Despite it been a chilly morning we head off early in the hope of seeing more wildlife – and yes we are rewarded with lots of deer, bison & even 2 young big horn sheep. We walk to some great view points over the badlands – but boy is it chilly. Glad we have those fleecy trousers! Finally back out of this section of the park and south through more oil area, lots of trucks and rolling hills. We are now heading in to the South Unit of the same National Park. There are a few scenic drives – so we set off on the first- a dirt road – The Custer Trail Auto Tour. Then in to the National Park itself – right into the badlands again. It is not so cold so we get out and do a few walks. We also see wildlife. My top favorite – the massive Prairie Dog Towns. I could spend ages watching these little guys running around, playing & screaming warnings to each other – they are hilarious. Take way too many pictures of them. It is getting late so we pull in to the Nat Pk campground for the night. We really shouldn’t quibble at paying a measly $7.

Wake to frosts this morning. A bit more exploring in the park Plus more time watching another Prairie Dog Town. Back at Medora check out the Visitor Centre – read all about President Roosevelt & look at his cabin. Yes he did stay out here for a while, and he was responsible for setting up lots of Nat Pks as well as this one. Anyway time to move on.

Lots and lots of flat prairies. And of course miles of straight road. And tiny towns. Cross into South Dakota & then Wyoming again. We are going to detour across country a bit to see Devils Tower. As it is getting dark we finally find a car park beside an old coal mine. It is always harder to find an overnight spot when the land is all farmed. It is a surprisingly quiet spot – in the morning we discover why. The town up the road has a population of 5!

Finally on to Devils Tower. It looks amazing sticking out of the farmland. Great 2km walk around the base stopping to chat to lots of people and also to watch the squirrels playing. Then of course back in to South Dakota to visit the Black Hills area. This area must be pumping in summer – there is so much touristy stuff to do, lots of motels & campgrounds (all closed now of course). We drive the much touted Spearfish Canyon and find it rather hoo hum (I think we have been spoiled with so much great scenery) then stop and look at the massive gold/silver/nickel mine in Lead. Then the touristy Wild West town of Deadwood. Again chock full of restaurants, shops, casinos & hotel. Not really our scene. Finally find a regional park with a few tent spots open (most of the areas are closed) – great to have another roaring fire again.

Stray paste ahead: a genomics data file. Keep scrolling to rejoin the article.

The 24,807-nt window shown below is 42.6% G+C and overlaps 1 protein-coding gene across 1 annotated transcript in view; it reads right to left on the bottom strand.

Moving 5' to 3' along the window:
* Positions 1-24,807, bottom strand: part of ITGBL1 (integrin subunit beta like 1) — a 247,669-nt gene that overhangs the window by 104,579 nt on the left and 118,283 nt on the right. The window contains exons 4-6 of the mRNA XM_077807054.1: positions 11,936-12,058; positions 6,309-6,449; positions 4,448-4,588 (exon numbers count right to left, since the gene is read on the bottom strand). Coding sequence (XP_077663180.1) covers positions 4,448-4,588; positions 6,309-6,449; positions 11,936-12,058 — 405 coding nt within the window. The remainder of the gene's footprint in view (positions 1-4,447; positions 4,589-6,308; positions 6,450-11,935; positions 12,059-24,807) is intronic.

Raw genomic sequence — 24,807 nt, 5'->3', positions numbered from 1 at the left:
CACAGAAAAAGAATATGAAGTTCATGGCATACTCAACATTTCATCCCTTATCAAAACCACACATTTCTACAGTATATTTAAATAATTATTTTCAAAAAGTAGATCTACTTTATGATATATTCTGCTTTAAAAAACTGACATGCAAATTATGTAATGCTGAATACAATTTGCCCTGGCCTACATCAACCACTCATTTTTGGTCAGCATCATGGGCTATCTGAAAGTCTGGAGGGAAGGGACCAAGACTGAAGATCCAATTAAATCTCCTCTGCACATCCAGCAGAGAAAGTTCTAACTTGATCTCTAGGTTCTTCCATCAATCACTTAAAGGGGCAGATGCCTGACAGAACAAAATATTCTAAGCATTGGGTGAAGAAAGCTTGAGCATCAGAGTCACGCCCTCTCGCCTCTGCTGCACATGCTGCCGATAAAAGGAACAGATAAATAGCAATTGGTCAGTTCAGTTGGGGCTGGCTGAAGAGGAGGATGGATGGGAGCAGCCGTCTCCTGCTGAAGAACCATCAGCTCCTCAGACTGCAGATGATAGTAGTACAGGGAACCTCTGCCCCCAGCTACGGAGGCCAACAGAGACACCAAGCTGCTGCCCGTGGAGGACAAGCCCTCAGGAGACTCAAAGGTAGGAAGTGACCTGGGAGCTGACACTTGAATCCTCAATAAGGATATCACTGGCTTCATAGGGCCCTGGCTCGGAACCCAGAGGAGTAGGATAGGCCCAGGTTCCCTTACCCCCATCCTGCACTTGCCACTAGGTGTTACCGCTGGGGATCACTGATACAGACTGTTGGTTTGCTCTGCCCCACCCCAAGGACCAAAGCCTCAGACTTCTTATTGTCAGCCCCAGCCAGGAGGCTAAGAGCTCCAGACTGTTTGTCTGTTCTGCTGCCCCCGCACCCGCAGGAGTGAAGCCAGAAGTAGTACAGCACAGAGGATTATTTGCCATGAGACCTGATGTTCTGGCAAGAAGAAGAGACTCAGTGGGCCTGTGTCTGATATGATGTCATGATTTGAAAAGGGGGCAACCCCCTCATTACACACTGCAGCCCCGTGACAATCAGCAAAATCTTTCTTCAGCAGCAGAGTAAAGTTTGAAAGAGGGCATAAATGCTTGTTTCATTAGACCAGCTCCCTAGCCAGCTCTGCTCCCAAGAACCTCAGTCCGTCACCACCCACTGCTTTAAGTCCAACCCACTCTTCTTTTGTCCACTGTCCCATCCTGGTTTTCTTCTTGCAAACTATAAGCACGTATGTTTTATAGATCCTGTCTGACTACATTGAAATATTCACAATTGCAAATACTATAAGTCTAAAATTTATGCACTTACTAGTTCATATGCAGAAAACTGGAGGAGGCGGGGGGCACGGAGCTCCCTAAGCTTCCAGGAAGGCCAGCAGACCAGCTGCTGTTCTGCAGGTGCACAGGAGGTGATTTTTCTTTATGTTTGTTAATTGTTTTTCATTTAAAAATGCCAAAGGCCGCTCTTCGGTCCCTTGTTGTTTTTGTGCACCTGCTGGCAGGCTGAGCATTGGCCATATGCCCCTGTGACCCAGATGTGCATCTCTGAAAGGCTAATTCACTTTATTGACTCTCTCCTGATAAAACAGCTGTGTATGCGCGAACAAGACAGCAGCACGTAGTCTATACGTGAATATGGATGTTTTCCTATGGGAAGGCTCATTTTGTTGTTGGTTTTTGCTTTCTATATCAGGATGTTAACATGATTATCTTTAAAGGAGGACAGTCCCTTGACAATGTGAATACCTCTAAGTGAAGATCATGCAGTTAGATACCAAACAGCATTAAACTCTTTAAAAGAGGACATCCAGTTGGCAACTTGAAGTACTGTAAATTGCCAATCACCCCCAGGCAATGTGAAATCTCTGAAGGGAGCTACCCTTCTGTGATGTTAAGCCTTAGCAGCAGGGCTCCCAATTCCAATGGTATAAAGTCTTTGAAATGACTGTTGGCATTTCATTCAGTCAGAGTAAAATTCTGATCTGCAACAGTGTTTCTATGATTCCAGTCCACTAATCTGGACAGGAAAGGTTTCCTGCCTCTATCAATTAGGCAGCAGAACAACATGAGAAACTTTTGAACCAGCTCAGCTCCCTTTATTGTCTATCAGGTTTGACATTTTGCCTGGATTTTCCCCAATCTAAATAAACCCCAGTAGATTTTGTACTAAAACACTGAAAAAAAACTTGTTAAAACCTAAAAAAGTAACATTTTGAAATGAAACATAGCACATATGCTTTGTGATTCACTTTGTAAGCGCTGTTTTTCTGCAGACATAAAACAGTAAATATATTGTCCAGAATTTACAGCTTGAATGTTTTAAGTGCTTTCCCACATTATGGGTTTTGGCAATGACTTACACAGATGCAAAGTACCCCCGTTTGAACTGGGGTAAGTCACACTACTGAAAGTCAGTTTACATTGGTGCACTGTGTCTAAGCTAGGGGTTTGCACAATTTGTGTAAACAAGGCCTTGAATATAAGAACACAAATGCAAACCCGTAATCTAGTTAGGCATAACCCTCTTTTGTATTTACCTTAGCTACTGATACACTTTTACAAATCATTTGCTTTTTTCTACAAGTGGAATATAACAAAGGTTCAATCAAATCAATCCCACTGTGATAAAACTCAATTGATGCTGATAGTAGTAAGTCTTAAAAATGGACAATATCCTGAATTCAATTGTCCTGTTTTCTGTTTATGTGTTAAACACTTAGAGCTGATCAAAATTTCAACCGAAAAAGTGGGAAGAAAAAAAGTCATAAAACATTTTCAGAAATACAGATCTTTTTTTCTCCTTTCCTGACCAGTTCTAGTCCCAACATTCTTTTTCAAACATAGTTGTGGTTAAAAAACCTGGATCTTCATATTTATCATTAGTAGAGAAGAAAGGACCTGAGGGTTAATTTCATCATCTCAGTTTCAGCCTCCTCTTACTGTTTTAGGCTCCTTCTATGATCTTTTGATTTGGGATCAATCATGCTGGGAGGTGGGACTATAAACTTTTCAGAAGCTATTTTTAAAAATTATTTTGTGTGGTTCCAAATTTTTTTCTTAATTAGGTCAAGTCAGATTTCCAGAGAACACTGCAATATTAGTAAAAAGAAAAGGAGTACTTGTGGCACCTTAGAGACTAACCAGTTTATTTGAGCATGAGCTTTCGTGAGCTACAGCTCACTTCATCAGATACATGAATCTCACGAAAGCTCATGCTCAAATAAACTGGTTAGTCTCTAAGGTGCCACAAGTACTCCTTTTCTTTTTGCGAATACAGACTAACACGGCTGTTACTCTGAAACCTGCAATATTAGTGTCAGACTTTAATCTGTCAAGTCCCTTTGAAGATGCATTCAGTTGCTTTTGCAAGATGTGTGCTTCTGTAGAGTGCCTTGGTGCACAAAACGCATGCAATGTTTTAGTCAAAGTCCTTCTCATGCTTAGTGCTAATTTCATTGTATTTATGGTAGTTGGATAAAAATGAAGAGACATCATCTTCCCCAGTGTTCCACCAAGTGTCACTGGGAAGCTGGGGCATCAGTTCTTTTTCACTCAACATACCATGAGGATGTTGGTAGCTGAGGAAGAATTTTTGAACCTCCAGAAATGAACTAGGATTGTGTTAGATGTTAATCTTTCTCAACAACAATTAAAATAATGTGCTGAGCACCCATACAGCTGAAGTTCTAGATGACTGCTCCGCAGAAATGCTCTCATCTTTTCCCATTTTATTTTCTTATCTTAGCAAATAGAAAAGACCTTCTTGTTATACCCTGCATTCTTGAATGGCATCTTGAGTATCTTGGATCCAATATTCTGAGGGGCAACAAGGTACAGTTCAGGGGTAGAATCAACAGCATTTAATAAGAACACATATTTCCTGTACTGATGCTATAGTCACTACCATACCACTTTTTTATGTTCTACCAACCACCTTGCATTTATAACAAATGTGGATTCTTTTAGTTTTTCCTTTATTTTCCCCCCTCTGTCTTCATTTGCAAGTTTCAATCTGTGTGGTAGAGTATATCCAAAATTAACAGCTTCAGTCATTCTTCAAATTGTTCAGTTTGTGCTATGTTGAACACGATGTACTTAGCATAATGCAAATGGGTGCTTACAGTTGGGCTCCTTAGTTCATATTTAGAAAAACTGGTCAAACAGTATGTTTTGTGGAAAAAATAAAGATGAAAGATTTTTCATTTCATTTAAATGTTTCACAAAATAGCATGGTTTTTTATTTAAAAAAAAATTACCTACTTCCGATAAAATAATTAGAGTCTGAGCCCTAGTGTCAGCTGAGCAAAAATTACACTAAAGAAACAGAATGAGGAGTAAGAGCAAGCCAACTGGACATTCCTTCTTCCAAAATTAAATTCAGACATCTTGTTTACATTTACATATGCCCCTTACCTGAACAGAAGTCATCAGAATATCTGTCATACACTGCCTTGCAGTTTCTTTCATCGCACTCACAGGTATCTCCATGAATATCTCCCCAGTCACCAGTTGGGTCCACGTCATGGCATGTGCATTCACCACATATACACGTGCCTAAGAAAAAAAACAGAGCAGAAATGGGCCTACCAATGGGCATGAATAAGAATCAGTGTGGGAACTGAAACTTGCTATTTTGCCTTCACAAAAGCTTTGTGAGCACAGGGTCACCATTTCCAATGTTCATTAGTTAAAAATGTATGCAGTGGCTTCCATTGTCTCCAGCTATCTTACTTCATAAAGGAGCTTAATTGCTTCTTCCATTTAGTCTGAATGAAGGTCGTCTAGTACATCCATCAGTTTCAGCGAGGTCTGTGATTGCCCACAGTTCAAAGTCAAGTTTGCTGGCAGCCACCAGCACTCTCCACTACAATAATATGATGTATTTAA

Wake to rain – Yuk! By the time we reach Hill City we decide to stop at the Visitor Centre & use their Wifi. A great chance to do some work & update the blog. Decide to go out for lunch – hopefully the rain will have stopped by then. We join Brian, who we met at the Visitor Centre, and chat about travelling. He is driving an electric car around the States. He has set a world record for the most miles driven in one trip. By now the sun is shining & we head off. First to Crazy Horse Memorial – a huge statue of Crazy Horse (the Indian leader) – that is still a work in progress. At over $20 to get in and see not much more we decided to just view it from the road. It will be amazing when it is complete in the next xxxxx no of years. Our next destination is Mt Rushmore. There are a few scenic routes along the way, but we have narrowed it down to Iron Mountain Rd. One way is closed because a bridge is down and another has a tunnel that we will not fit through. So we head off. It is one of those magic drives that we love. Narrow and winding, with lots of rock hewn tunnels that we only just squeeze through, plus a first for us – pigtails. These are roads that do a full loop – on one of them we pop out of a tunnel, cross a wooden bridge, and then go around underneath the bridge.

As we get nearer there are viewpoints of the Heads – but clouds are rolling in. Bother. We decide to bite the bullet, pay our parking fee & head in. We will just have to wait there until the cloud goes. Very soon I hope as it is after 5pm & pretty blimmin’ cold. Finally the clouds trail away…We decide to do the close up walk – really an up the nostrils walk. The sun has set by the time we return & we get to see the heads lit up for the night. Time to find a camp spot. We find a Walmart at the nearest big town, set the GPS and head there. It is well and truly dark by the time we arrive and join a group of motor homes already camped here.

Coming soon: where we go depends on the weather.